Abnormal Psychology

Grieving Elections Results: MAGA Nation and Prolonged Grief Disorder


This recent story on NPR on the ways that grief and grieving changes the brain really caught my eye not only because of my intense relationship with death and dying and grief and grieving — thanks AIDS crisis! — and my interest in brain plasticity, but also because it adds a layer of explanatory richness and insight into what is happening right now in our country. Of course, I immediately related the content to our political situation and MAGA Nation’s reaction to Trump losing the 2020 election. Spoiler: it contrasts sharply with how the left reacted to Clinton’s defeat in 2016.

The article is an interview Berly McCoy interviews University of Arizona professor of clinical psychologist and grief researcher, Mary-Frances O’Connor about the changes that occur in the brain as we grieve losses. We’ll focus on two aspects of her research: (1) the emotions of grief and grieving and (2) the effects of prolonged grief or what we used to call complicated grief. We’ll start with a quick overview of what we mean by grief and grieving.

Grief and Grieving

GRIEF is the emotional state that is experienced immediately after a significant loss, usually of a close loved one, pet, or possession. It can also occur after the loss of other things like jobs or beliefs.

GRIEVING, on the other hand, is the process of adapting to the loss that triggered grief.

Grief is shock and disbelief. It hits you like the proverbial ton of bricks. Grieving takes time. It helps us shift our world view from one where our loved one is with us to one where they are not. According to O’Connor, our brain literally encodes the “we” of the relationship when we think of our loved ones. Your family unit will encode in your brain as a distinct entity just like it encodes me and you. So, when one of the members of we passes out of your life, your brain has to rewire itself to account for the absence.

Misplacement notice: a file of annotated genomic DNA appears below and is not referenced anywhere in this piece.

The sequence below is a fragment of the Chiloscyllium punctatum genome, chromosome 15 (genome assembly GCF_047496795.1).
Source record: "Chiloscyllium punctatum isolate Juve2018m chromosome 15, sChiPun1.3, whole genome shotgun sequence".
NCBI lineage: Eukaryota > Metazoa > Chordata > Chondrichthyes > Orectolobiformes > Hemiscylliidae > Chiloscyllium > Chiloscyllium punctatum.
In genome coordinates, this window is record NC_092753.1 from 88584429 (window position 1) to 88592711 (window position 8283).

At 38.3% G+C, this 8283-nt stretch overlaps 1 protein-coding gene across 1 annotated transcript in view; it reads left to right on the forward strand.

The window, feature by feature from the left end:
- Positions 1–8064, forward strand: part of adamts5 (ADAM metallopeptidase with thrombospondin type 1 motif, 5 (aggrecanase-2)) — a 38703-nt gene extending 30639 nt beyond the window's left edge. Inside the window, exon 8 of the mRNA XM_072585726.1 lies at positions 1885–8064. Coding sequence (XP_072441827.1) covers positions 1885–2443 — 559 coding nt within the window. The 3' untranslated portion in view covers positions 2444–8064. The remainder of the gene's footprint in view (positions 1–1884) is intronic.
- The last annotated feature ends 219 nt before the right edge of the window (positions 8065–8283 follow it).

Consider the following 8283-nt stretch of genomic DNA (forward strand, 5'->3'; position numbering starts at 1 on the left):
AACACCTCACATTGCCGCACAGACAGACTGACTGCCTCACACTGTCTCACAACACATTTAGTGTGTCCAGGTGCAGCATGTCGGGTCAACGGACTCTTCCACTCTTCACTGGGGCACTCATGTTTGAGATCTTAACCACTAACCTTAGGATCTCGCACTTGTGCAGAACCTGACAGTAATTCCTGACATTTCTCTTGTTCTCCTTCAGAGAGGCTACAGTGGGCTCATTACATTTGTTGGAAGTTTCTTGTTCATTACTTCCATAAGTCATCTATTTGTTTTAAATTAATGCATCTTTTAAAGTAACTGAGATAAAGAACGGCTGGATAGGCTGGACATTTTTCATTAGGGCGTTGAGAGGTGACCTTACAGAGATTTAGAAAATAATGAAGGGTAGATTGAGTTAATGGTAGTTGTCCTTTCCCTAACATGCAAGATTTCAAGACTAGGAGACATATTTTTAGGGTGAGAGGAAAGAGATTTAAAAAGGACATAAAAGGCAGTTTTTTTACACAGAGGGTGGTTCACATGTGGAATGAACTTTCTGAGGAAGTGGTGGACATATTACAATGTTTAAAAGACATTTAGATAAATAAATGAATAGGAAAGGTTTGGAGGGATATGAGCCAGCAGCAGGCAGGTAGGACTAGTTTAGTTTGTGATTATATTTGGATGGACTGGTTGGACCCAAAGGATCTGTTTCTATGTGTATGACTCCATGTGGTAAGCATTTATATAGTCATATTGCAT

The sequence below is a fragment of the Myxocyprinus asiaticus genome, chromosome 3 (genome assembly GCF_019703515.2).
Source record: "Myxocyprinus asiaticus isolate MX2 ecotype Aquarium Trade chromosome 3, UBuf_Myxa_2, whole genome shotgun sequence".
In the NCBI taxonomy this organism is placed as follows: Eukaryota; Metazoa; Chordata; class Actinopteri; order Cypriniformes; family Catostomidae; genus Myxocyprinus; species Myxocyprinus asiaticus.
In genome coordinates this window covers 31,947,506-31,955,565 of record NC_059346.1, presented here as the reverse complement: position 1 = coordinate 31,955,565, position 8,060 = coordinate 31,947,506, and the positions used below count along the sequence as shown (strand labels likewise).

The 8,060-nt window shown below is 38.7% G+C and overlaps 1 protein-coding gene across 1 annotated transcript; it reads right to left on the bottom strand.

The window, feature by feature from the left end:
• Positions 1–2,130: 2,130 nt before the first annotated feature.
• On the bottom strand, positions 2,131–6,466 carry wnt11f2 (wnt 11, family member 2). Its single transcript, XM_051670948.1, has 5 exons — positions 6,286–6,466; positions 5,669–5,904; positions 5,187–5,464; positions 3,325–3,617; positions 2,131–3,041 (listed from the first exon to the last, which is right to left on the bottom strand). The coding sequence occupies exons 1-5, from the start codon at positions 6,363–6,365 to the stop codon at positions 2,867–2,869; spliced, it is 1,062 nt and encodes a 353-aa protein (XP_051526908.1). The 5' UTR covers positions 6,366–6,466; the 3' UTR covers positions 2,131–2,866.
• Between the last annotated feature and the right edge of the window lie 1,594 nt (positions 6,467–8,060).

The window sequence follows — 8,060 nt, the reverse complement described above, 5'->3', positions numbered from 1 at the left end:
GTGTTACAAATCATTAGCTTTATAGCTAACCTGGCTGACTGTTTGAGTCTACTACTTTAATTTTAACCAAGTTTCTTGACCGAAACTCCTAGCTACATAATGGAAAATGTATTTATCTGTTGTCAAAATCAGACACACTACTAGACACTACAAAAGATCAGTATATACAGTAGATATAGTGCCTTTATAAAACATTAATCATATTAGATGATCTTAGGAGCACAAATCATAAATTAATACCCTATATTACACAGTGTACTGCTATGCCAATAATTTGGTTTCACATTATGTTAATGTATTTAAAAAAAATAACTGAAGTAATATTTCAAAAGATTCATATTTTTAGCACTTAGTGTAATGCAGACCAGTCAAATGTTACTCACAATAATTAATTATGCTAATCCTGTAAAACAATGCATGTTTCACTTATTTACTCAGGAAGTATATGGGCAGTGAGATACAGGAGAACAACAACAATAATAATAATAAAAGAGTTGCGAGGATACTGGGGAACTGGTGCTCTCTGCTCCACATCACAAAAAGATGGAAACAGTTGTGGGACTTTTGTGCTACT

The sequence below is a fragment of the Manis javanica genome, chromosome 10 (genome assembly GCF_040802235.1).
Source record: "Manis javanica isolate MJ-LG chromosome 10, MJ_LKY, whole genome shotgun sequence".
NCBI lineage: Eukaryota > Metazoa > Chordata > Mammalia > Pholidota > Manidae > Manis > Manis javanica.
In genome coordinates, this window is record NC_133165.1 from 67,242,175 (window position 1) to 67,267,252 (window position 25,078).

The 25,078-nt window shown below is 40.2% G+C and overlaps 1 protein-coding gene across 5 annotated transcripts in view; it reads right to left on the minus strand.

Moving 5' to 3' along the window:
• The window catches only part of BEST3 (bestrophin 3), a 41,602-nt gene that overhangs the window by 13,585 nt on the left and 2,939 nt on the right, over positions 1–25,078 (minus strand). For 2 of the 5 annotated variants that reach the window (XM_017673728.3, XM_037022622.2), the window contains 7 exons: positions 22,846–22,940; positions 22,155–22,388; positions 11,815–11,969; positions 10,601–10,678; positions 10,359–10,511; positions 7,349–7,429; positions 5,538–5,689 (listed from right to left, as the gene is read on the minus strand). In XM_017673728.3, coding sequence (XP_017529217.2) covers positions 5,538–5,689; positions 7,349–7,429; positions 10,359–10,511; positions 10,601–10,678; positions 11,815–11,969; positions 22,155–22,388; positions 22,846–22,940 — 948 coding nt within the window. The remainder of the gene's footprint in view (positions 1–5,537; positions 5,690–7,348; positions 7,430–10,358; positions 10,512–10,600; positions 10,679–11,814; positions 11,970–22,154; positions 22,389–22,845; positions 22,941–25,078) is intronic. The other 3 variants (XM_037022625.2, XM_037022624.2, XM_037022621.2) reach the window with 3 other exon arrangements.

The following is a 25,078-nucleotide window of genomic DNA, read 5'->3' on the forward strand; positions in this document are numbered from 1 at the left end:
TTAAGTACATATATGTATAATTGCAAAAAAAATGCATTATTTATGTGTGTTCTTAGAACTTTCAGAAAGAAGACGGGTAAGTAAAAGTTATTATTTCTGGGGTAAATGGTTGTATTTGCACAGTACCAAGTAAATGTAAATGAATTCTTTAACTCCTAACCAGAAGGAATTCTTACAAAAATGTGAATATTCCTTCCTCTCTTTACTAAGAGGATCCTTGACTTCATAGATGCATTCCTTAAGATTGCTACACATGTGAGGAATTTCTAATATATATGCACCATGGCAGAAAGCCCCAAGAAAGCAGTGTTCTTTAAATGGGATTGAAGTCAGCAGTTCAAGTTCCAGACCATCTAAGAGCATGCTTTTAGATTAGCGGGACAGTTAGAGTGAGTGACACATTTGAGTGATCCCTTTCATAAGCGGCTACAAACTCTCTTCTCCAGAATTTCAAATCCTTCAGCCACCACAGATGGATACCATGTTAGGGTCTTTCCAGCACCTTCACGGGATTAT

We know from other studies that emotional pain is as real and severe as physical pain, so during that process of rewiring, we experience the absence over and over again adjusting memories and reactions to experiences as we go.

Our grief will end, grieving will not. The pain of it all will diminish, but you can miss someone for the rest of your life.

MAGA Nation

Much like Clinton’s loss in 2016, MAGA Nation were grief-stricken when Biden was declared the winner of the election. It was a normal understandable reaction. And, just like many Democrats needed some time to process Clinton’s loss, Trump’s supporters would need time to adjust their assumptions about the nation’s government without Trump in it. So far, MAGA Nation’s reaction is normal.

Emotions and Grief

Grief seems to turn the emotional volume up to a head-banging eleven. Our emotions are somewhat out of control and can cause us to overreact without warning. Suddenly, every calling plan commercial becomes a weep fest, every driver that cuts us off threatens road rage. Every invitation is answered with numbness and disinterest.

In the past, we had assigned emotional stages to grief: denial, anger, bargaining, depression, and acceptance. We tended to take them more literally than they were meant. Not everyone goes through everyone of them. Not everyone goes through them in that order. It’s more of a pupu platter situation where you get to choose and pick your favorites.

As go through grieving, as we adapt to our new reality, the emotional intensity diminishes. It varies from person to person, situation to situation, but for most of us the intensity dies down; we return to equilibrium with only occasional forays into the emotions of grief; and, eventually, we are back to our new normal life.

MAGA Nation

Throughout the past year, the emotions in MAGA Nation have been intense. They are extremely angry and volatile. Any little thing sets them off. They punch Walmart greeters for asking the wear a mask. They verbally assault school children and teachers for mitigating #COVID19. They assaulted the nation’s capitol during the 6 January Insurrection. They make threatening phone calls against election workers, healthcare workers, and eductionalists.

Prolonged Grief Disorder

finding a grief counselor

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Occasionally, these emotions get stuck. When they do, we begin to talk about prolonged grief disorder.